Aum Swastyastu ... Welcome to the Stranger in Paradise

(Published in the Hello Bali Magazine, October 1999)

The History of the Male Peacock in Bali,

The Stranger has always been at the forefront of the fashion stakes: he championed the revival of the batik headdress; recorded the first ruby buttons (on best man Warwick Purser’s cream flannel Nehru jacket at Prince Raka of Gianyar’s 1979 Royal wedding); and patented the out-sized chequered bum-bag-come-ceremonial sash (see photo opposite) which is now the rage at South Bali festivals. This month the Stranger turns historical with his sartorial sarcasm …………… READ ON:

Friday, August 27, 1999: Jero Dalem, Kepaon — More Deaths in the Village
I arrive early for a body-washing and sit in the airy outer court of the Kepaon mini-palace. I watch the arrival of the (mostly male) invitees for this sad occasion: the deceased, A.A. Ngurah Dharma Kusuma ("Gung Ngurah"), a friend since my first week in Bali 27 years ago, had been ailing for some time so the palace courtiers are restrained in their grief. He had been much loved in the community as a pencaksilat guru, a card sharp and a comic wit.
Watching the parade of Denpasar nobles trotting across the narrow bridge, culminating in the arrival of the much-loved King, I record subtle ‘shifts’ in costuming — only royal dukes wear tan teteron safari suit jackets this week, for example, with Timor ikat cummerbunds; all others wear black shirts over sombre plaid sarongs (rather than the traditional batik). I register ‘trends’: it seems Harley Davidson is the flavour of the month — the empathic eagle and Hello Hollywood logos are everywhere; they come as embroidered breast plates, heavy as Tiramisu, and screen printed heraldic crests.
I recall a 1986 cremation at the Pemecutan Palace in Denpasar (see photo bottom right) when the whole town was a sea of men in black — indeed, all cremations since have been black affairs — and am conscious of the effect palace trends still have on greater Bali.
Other fashion trends are moulded by mega events: the bold chequered temple sash which first hit the streets of Sanur during Megawati’s Ben-Hur-like congress, for example (see "Stranger in Paradise" June ’99) has lately been re-invented as a handy cummerbund for hand phones, Oakley glasses and cigarettes (real Men in Black chain smoke).
I muse on the history of men’s dress in Bali — always louche if one believes the 19th century photographs (see below) — and am determined to write a primer for the fashion conscious New-Balinese ceremonial groupies who now populate the land.

Wednesday, August 28, 1999: TNT’s Cable’s Homage to Busby Berkley films turn up an intriguing 1936 film called "Gold Diggers in Paris", starring Rudy Vallee and Idanna Pucci. In a Bali-inspired production number I catch the following refrain:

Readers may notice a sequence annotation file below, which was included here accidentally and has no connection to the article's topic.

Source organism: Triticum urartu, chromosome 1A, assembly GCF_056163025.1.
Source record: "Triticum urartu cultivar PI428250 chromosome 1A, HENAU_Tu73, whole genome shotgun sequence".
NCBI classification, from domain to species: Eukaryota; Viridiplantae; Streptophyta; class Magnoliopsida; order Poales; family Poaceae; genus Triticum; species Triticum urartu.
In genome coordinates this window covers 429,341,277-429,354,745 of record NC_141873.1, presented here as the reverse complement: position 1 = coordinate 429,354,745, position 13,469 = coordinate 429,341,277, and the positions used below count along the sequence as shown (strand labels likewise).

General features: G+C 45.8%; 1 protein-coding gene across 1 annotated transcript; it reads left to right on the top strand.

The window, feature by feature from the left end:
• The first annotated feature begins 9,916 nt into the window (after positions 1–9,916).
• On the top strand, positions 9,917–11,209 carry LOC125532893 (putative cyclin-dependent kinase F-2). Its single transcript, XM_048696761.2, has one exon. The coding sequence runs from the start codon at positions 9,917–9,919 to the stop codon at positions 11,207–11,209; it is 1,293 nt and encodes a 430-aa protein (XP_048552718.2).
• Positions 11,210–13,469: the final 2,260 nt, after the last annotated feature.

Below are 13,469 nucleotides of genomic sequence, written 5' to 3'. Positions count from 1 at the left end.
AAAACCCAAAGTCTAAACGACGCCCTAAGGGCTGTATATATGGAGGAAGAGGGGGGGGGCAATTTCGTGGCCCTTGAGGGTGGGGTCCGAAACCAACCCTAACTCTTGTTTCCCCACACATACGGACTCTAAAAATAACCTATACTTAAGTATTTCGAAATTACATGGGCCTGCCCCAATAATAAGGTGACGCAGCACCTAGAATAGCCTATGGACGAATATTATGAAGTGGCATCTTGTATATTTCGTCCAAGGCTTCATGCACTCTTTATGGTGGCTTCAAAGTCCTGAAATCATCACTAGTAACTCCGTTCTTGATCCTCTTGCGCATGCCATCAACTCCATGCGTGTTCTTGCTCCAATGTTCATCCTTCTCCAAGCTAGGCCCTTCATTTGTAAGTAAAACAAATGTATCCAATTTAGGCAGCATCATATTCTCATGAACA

"I wanna go back to Bali"
"They don’t have a word for no"
Well of course they do, it’s yes, but that’s not the point of it. The point of the song is that Bali’s reputation during the 1930s and 1940s was as a brazen land of free sex and bare boobies! When Indonesian’s first president, Soekarno, came to power he ordered Balinese woman shield their perfectly formed breasts from the prying lenses of German tourists et. al. Male peacockry (never on the wane) was thus rocket-boosted to the forefront of fashion excellence — for the ensuing 50 years it never lost its dynamic edge.

The last year has seen huge developments in Balinese men’s traditional garb: hemlines have plummeted, now scrapping the floor "for a learner silhouette"; opalescent silk brocade wraps, once the exclusive domain of Rajas and Sultans, is now de rigeur at temple festivals from Jimbaran to Jembrana; jackets are worn tight and T-shirts (preferably heraldic) are worn with sleeves rolled (see "Tatooes" in the Accessories Section opposite).
While Gianyar grandees comb their burgundy velvet sashes the new kids on the blocks of ceremonial Kuta want the latest wrap-around frames and Birkenstock footwear (Orange the end of the millennium’s hottest colour).
These days one needs to go to Tenganan in East Bali to see truly traditional men’s mufti — no shirt, dark sarong, red waist sash and white cotton thread belt (with a wee dragger tucked in (see photo opposite)) — worn daily by the aristocratic Tengananese.

While the East is famous for elaborate costumes and the enormous variety of spectacular ceremonial dress, it is in South Bali — particularly the wealthier enclaves of Sanur, Kuta and Jimbaran with their five star hotels and tourist-related industries — that one today finds real fashion flair.
Choosing the right ‘look’ is a function of one’s own station, one’s relationship to the ceremony, one’s individual style and charisma. I once turned up, late, for Gusti Lempad’s cremation in overly refined garbed and was mocked by a group of Ubud celebrants. "Hey, handsome, have you paid for that sash yet." Since this embarrassing incident I have tried to pitch my dress sense to reflect my standing at an event: as groupie, guest of honour, cub reporter, ex-fan, devotee or faux-grandee (de rigeur with the Tjokaholics of Ubud).

The Balinese are most adept at wearing their heart or their sleeve and its quite hard keeping up.
Hopefully this primer well help you in keeping up with the Gustis.



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